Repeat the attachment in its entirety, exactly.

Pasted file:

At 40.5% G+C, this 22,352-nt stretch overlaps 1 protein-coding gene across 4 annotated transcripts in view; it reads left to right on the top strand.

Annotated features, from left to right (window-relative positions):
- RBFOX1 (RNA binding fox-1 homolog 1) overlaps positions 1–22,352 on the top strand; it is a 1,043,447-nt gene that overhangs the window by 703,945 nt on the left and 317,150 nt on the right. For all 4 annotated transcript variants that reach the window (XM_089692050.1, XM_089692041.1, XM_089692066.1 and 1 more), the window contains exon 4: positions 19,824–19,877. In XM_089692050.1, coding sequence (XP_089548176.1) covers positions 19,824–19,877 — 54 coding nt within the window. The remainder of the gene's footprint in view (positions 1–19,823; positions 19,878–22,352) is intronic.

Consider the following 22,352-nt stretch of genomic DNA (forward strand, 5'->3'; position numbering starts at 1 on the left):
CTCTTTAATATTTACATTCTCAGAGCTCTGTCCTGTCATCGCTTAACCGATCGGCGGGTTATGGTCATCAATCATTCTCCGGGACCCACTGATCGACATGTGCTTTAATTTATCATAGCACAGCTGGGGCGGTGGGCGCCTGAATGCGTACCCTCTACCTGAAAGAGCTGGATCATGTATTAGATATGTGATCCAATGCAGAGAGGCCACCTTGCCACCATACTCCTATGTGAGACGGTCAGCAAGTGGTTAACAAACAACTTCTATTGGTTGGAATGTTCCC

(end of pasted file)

At 40.5% G+C, this 22,352-nt stretch overlaps 1 protein-coding gene across 4 annotated transcripts in view; it reads left to right on the top strand.

Annotated features, from left to right (window-relative positions):
- RBFOX1 (RNA binding fox-1 homolog 1) overlaps positions 1–22,352 on the top strand; it is a 1,043,447-nt gene that overhangs the window by 703,945 nt on the left and 317,150 nt on the right. For all 4 annotated transcript variants that reach the window (XM_089692050.1, XM_089692041.1, XM_089692066.1 and 1 more), the window contains exon 4: positions 19,824–19,877. In XM_089692050.1, coding sequence (XP_089548176.1) covers positions 19,824–19,877 — 54 coding nt within the window. The remainder of the gene's footprint in view (positions 1–19,823; positions 19,878–22,352) is intronic.

Consider the following 22,352-nt stretch of genomic DNA (forward strand, 5'->3'; position numbering starts at 1 on the left):
CTCTTTAATATTTACATTCTCAGAGCTCTGTCCTGTCATCGCTTAACCGATCGGCGGGTTATGGTCATCAATCATTCTCCGGGACCCACTGATCGACATGTGCTTTAATTTATCATAGCACAGCTGGGGCGGTGGGCGCCTGAATGCGTACCCTCTACCTGAAAGAGCTGGATCATGTATTAGATATGTGATCCAATGCAGAGAGGCCACCTTGCCACCATACTCCTATGTGAGACGGTCAGCAAGTGGTTAACAAACAACTTCTATTGGTTGGAATGTTCCC